The seller Charles is a great guy and very easy to work with.
     
    Final verdict: Great multi-cart, highly recommended.
     
    Here's a picture of my Commodore 64C. I'm very proud to have this one in such nice condition. I do like the breadbox brown 64's better, but haven't ever found a fully working model! But this 64C works perfectly.
     

     
    Finally, I'm going to end this review with a picture of another, much different item for the C64 -- the SD2IEC disk drive emulator. It allows you to place ROM files on an SD card and load them as if they were real floppy disks. It's more difficult to use, but it can play almost anything! Should I review this one too? Please let me know in the comments.
     

  20. RickR
    Ah, the Atari 5200. It's basically the same hardware as the Atari 8-bit computers, repackaged as a gigantic, over-the-top, "Big is Better" gaming system. Consider it an Atari 400 with no keyboard, but with some very "interesting" controllers.
     
    Love it or hate it, it's the perfect system to buy a multi-cart for. The original library is reasonably small -- easy to fit on a multi-cart. But what's really special here is the number of homebrews, and hacked 8-bit ROMS that really expand the library of games. A lot of this stuff isn't available on the 5200 unless you use a multi-cart.
    .
    The multi-cart I have is from AtariMax, and it's called the "128-in-1 USB Flash Multi-Cart". This particular model isn't available for purchase anymore (replaced by the newer "Ultimate SD" model). But it can be found on ebay if you prefer a slightly less expensive option.
     
    AtariMax 128-in-1 USB Flash Multi-Cart
     
    Pros
    Holds 128 Games
    Beautiful, easy to use menu selection system.

    Cons
    Expensive

    This older model is programmed using a PC, the AtariMax 5200 Flash Studio software, and a USB cable. It's really pretty easy to load up with ROMS, and honestly, once you fill up the 128 slots, you probably won't use the studio software very often. It's a drag and drop interface. Simply drag a ROM file into one of the 128 available slots. Once you are satisfied, hit the "Synchronize" button. Simple. Below is a shot of the software on my laptop:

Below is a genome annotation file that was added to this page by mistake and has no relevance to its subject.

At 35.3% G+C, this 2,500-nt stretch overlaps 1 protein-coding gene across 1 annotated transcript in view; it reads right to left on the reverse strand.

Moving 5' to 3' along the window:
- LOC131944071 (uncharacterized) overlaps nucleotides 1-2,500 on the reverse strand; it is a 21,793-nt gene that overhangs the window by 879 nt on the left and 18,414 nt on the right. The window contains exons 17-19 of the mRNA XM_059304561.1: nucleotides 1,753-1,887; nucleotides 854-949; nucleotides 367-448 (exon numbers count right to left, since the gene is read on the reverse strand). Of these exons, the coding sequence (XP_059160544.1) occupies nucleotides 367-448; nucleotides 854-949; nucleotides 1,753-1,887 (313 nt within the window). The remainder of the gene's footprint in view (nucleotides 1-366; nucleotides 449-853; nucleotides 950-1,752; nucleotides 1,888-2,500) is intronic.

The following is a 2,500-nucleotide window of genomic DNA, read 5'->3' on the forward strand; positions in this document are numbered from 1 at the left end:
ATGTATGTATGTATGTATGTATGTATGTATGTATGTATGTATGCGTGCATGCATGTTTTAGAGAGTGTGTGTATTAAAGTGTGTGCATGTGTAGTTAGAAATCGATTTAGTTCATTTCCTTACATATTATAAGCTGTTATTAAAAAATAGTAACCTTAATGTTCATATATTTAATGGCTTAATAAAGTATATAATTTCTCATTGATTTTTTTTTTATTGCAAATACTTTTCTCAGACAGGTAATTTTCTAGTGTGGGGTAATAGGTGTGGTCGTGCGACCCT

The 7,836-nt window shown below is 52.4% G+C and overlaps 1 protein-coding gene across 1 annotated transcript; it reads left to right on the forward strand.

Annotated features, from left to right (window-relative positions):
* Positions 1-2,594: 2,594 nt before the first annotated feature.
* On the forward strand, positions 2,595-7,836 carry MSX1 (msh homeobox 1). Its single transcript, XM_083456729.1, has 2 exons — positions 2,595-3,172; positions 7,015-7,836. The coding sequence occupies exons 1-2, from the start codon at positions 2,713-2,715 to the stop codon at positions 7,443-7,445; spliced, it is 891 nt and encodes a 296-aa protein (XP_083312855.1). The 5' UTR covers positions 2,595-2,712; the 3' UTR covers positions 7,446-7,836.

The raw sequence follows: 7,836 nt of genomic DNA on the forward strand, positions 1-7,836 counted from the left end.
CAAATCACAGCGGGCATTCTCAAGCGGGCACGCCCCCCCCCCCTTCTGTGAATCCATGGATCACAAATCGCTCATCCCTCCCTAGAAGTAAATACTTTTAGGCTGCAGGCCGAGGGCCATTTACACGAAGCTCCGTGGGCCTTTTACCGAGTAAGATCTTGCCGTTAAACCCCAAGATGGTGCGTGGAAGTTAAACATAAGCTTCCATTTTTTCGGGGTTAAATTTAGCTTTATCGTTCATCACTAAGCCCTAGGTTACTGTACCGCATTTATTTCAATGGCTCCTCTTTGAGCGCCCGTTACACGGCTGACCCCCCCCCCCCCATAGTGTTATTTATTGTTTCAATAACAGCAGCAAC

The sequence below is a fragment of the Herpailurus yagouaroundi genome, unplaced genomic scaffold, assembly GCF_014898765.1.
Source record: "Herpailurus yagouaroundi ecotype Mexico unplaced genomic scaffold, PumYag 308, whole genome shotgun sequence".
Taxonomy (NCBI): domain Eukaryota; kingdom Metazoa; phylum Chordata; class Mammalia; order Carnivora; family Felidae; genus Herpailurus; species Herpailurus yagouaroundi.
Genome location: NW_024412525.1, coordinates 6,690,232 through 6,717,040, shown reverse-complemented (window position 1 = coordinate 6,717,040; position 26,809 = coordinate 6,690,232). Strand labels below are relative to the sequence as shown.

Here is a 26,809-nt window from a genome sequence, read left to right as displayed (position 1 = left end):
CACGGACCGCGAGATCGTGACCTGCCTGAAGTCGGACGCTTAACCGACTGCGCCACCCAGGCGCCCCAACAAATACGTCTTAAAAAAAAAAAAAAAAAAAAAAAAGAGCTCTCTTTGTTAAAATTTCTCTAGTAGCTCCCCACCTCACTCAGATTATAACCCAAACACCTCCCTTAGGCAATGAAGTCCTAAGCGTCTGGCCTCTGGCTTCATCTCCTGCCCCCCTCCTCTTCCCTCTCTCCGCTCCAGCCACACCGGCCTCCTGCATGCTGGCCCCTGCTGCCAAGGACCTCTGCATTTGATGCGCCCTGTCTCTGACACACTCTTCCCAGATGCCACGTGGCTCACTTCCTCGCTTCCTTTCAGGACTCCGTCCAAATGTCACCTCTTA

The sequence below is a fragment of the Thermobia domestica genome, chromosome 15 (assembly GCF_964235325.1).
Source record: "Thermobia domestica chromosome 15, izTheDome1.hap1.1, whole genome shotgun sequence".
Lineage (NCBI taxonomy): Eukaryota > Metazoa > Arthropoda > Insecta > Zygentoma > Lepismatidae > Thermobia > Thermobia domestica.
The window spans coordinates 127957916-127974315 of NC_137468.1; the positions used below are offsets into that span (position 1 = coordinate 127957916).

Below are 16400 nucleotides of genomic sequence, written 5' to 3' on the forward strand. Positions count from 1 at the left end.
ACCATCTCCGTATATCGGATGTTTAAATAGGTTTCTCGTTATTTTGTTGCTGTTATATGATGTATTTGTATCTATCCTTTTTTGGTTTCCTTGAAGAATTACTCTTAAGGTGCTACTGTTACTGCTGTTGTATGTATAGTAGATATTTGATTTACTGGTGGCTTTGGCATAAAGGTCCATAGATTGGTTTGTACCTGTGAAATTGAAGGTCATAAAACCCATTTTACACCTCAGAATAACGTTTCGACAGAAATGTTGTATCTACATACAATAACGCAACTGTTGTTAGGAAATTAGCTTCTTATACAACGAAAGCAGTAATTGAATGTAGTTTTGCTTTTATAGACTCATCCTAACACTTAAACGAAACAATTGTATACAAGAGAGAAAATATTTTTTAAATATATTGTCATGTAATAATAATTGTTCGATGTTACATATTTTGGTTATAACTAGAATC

And a few pictures of the multi-cart itself. It's got a very nice sticker--very professional looking. And there is a USB port on top for connecting it to your PC. Again, very well done. They must cannibalize more common carts to make these things, as the case is 100% authentic Atari.




     
    Once you are done programming the cart, you unhook the USB cable, plug the cart into your 5200, and an amazing menu system appears. Choose a game by either using up/down to select a game (left/write move the list by a full page), and then hitting the lower button on the controller to select. This is the perfect interface for a multi-cart. Fast and easy. Here's a few shots of the interface:
     



     
    Let's talk about the games. You can load in any ROM, but check out a few of the choices on mine. 8-bit conversions, hacked versions, prototypes, homebrews. It is awesome! Here are screen shots of a two 8-bit conversions (Donkey Kong and MULE).
     


     
    In my opinion, games on the 5200 are excellent. Most of the arcade conversions are really good. My favorite games are Berzerk (it talks!) and Realsports Baseball (probably the best baseball game on any classic console). But (don't get mad at me, this is just my opinion) the controllers are TERRIBLE. Mushy buttons, a non-centerering stick -- what was Atari thinking with this thing? On the bright side, the controllers have a pause button, which I think was a first for home consoles. To sum it up -- great games, bad controller.
    .
    The newer multi-cart is even easier to use than mine -- it has an SD cart slot. Load up the ROMS on the SD card, put the card into the cartridge, and away you go. Same great menu interface.
     
    Let's talk costs--this multi-cart isn't cheap. The newer version is $130 plus shipping. The older one I have was $100 when I bought it new. I've seen them on ebay for around $80-$100. Both options are costly. But it's a lot easier to use your console without having to find and insert cartridges. And did I mention the hacks, conversions, and homebrews?
     
    Would you rather deal with this:

    or this?

     
    To summarize, the AtariMax multi-cart is totally awesome. It's easy to load ROMS, has a beautiful and fast interface, and just plain works. Huge thumbs up.
     
    Please send any questions you have in the comments!
×
×
  • Create New...